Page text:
Retailers Strike Back: 4 Predictions for Paid Search in 2016

Posted by Kevin Kielty on Feb 3, 2016

This year is getting exciting for retailers. In 2016, we’ll see brick-and-mortar businesses get into the paid search and online retail game, and successful online retailers launch physical stores. Today, I'm going to share some thoughts about where paid search could be headed, and where you might want to focus your energy in the year to come.

1. It’s Going to Get a Lot More Competitive

Paid search isn't just for the biggest retailers anymore. Smaller businesses and brick-and-mortar stores are catching up as they enhance their online presence.

With offline retailers today now venturing online, it will lower the barrier to entry for online shoppers, partly due to the fact that customers will feel more confident when they can return things to an actual store – especially when it comes to big-ticket items, where a customer might spend hundreds of dollars (the physical store option means less hassle).

In fact, paid search is shaping up to offer things specifically geared for the small and medium business, making it easier for them to benefit from getting involved.

In March 2015, Google announced the “Let's Put Our Cities on the Map” initiative. While this isn't directly part of paid search, it increases online visibility for small businesses, and can support any existing ad campaigns.

In April, the Google Shopping blog announced Google for Retail and a new Shopping Campaigns page, both designed as resources to help SMBs make the most of the platform.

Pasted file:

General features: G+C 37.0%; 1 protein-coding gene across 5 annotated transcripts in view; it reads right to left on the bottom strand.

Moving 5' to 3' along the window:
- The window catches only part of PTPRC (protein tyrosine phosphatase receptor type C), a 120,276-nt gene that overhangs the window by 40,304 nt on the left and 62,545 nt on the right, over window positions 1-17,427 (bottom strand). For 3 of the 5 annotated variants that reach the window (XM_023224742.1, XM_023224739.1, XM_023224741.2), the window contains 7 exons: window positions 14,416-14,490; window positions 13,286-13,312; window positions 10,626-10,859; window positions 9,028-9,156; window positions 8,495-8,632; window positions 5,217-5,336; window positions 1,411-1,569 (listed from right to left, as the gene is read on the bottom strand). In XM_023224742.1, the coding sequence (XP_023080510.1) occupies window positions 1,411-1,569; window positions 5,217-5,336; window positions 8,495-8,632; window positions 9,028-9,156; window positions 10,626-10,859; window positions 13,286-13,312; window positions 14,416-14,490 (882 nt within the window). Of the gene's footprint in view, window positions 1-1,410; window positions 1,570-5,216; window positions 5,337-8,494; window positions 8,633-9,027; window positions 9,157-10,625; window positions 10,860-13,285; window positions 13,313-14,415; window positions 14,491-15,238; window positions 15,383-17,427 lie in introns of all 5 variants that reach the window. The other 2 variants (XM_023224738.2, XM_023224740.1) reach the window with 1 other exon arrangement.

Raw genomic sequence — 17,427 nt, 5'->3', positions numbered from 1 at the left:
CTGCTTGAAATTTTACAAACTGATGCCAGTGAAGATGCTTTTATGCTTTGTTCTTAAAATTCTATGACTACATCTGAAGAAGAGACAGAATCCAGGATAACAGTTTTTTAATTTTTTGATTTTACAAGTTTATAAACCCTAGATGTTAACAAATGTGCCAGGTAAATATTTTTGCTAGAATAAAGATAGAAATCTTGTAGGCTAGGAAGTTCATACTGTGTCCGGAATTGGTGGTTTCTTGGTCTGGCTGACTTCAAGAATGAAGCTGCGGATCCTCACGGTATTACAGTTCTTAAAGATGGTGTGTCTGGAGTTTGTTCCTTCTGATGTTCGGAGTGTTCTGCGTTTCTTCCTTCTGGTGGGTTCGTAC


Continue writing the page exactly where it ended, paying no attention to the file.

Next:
Then, in December, Google announced Smart Goals. Smart Goals helps those businesses that aren’t tracking website conversions to help them optimize AdWords for a website's highest quality visits.

Here are a few other things that will help SMBs in 2016, summarized from the Acquisio 2016 “Digital and Local Marketing Predictions”:

  • Improvements for smaller product feed submissions and management on Google Merchant Center
  • Tools for integrating Google My Business with AdWords
  • Easier offering of same-day delivery service with Google Shopping Express

2. Retailers Will Expand Their Inventory

Because more brick-and-mortar businesses are getting into the online game, retailers will be able to expand their online inventories to start competing with the likes of Amazon.

Already, companies like Target and Walmart are rethinking every aspect of their inventory and it's likely that smaller brick-and-mortar locations will follow suit. Interestingly, some small online companies have had such success that they're going the other direction, and expanding into physical storefronts.

The expansion of online inventories can help offline brands retain customers who might otherwise have turned to an Amazon for something they couldn’t find in stock that they wanted in the store.

Further, if those retailers pair up with delivery services, as I expect they will, expansion will be even more readily available.